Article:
There is a passage in the Old Testament book of Kings where the temple of God—the cultural centre of the people of Israel—is given a thorough cleaning and refurbishment after years of desecration and abuse.
In the midst of this cleaning of cobwebs and repointing of masonry, the book of the law—the other cultural pillar of the people of Israel—is re-discovered. The accidental nature of the find reads like an event that occurs when one cleans the dusty attic of a grandparent who has stored odds and ends there for years. The king's secretary says, "The priest has given me a book" as if he hasn't a clue of its importance.
I was reminded of this story when I came across an article about a new translation of the Bible that came out last year in Norway. The launch of the Bible "saw Harry Potter-style overnight queues, with bookshops selling out on the first day as Norwegians rushed to get their hands on the new edition."
Smemo Strachan, a member of the Norwegian Bible society which sponsored the translation, noted that "there were people sleeping outside the day before the launch because it was embargoed—it's a bit ironic seeing that the content has been available for quite some time now." The translation was Norway's bestsellling book in 2011.
A high percentage of Norway's population claims membership in a church—over 80% according to its national statistics—but Norway has an extremely low level of church attendance—about 3% according to its national church. In short, it's a country living off of a cultural legacy of Christianity, but which, as a whole, is quite post-Christian.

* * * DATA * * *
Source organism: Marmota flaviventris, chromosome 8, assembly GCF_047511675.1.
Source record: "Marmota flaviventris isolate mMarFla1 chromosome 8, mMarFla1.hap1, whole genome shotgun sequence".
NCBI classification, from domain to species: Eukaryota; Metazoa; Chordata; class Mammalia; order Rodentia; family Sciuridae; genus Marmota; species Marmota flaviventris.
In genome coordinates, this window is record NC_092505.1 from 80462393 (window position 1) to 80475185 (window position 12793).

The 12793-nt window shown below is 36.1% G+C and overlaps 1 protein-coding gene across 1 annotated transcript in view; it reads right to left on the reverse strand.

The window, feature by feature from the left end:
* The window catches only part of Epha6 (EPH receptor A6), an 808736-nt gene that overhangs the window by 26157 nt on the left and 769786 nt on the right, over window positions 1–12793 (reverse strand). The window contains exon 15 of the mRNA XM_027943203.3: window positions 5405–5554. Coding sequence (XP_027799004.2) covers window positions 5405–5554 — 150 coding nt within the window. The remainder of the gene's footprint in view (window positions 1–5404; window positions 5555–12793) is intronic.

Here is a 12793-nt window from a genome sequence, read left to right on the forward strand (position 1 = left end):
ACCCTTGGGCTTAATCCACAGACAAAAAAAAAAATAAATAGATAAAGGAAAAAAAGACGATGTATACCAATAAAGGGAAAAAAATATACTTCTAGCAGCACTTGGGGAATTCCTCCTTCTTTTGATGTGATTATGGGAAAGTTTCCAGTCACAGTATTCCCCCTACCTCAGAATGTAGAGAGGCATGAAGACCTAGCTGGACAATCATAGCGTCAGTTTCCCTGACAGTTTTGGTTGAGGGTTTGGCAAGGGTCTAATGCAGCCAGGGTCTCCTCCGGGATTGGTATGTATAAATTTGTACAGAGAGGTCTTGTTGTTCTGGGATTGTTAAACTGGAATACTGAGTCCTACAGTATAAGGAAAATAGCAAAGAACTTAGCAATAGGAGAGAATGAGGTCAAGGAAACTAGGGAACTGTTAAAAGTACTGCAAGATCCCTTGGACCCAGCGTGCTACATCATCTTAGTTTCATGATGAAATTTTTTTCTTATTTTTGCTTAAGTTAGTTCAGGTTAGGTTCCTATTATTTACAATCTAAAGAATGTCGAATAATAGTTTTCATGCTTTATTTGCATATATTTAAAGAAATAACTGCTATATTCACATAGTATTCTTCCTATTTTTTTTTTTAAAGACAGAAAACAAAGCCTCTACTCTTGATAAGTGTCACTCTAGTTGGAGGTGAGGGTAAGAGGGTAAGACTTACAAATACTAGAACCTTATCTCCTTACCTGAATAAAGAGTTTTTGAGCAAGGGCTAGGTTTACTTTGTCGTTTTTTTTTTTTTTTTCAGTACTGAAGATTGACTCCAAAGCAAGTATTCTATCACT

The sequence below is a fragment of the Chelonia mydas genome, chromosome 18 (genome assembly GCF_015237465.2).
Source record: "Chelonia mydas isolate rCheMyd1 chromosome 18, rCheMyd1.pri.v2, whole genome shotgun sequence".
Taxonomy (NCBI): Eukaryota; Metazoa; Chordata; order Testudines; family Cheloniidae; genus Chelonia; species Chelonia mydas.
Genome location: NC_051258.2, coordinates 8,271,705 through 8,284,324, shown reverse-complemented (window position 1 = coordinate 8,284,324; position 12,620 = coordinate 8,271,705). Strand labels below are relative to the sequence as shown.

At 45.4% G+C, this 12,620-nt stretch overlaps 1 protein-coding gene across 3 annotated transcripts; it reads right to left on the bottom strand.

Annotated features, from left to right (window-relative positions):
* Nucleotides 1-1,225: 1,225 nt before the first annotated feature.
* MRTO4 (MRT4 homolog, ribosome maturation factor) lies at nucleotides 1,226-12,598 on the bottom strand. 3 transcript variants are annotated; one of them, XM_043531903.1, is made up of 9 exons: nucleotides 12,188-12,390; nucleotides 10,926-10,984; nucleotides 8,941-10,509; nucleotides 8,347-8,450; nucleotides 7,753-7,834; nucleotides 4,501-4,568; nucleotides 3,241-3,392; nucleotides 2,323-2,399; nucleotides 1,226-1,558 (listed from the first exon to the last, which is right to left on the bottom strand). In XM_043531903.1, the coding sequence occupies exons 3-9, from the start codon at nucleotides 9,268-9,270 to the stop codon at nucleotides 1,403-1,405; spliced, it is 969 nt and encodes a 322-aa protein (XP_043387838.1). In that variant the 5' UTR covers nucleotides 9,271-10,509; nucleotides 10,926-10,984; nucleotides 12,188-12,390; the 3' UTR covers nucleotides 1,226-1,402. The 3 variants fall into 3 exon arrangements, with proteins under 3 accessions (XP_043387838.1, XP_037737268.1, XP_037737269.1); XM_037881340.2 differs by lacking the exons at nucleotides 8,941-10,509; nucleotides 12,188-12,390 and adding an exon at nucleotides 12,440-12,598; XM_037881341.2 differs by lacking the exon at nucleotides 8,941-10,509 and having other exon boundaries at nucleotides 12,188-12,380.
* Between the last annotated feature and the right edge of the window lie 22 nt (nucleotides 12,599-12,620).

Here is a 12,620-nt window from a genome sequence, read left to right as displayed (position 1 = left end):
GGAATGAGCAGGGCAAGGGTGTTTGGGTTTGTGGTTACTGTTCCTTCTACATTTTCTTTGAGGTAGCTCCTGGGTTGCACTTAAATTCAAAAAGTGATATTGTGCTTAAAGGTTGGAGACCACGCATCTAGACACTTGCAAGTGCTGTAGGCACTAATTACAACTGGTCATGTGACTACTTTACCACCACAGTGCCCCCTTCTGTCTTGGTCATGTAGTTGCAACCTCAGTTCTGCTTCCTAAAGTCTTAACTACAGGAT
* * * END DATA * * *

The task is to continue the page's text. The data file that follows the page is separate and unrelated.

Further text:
In the face of a culture which has largely turned its back on Christianity, what to make of the wildly popular Bible?
Perhaps it is, as Strachan notes, the fact that it is a compelling read. The Bible society published a version that did not contain chapter and verse numeration. The Bible is as popular as a novel because it reads like one.
There are those Christians who might scoff and note this as one further example of how deaf to the gospel the ears of Europe are. But I'm inclined to think of such an outpouring of interest in the Bible—even as a cultural artifact—as a good thing. The Bible is, as Marilynne Robinson notes, "the book of books," and interest in Scriptures, even if they are understood allusions,
demonstrate[s] that in the culture there is a well of special meaning to be drawn upon that can make an obscure death a martyrdom, and a gesture of forgiveness an act of grace. Whatever the state of belief of a writer or reader, such resonances have meaning that is more than ornamental, since they acknowledge complexity of experience of a kind that is the substance of fiction.
Robinson, of course, is speaking about the Bible's importance for literature, but is this not even more true for the lives of those who read Scripture directly? Scriptures "acknowledge complexity of experience of a kind" that is, in fact, the substance of life. One can only hope that as thousands of Norwegians "inquire . . . about what is written in this book" as Josiah did so many years ago, they will be struck by the strength of its story, and the gifts of grace—the gift of the knowledge of God—contained inside.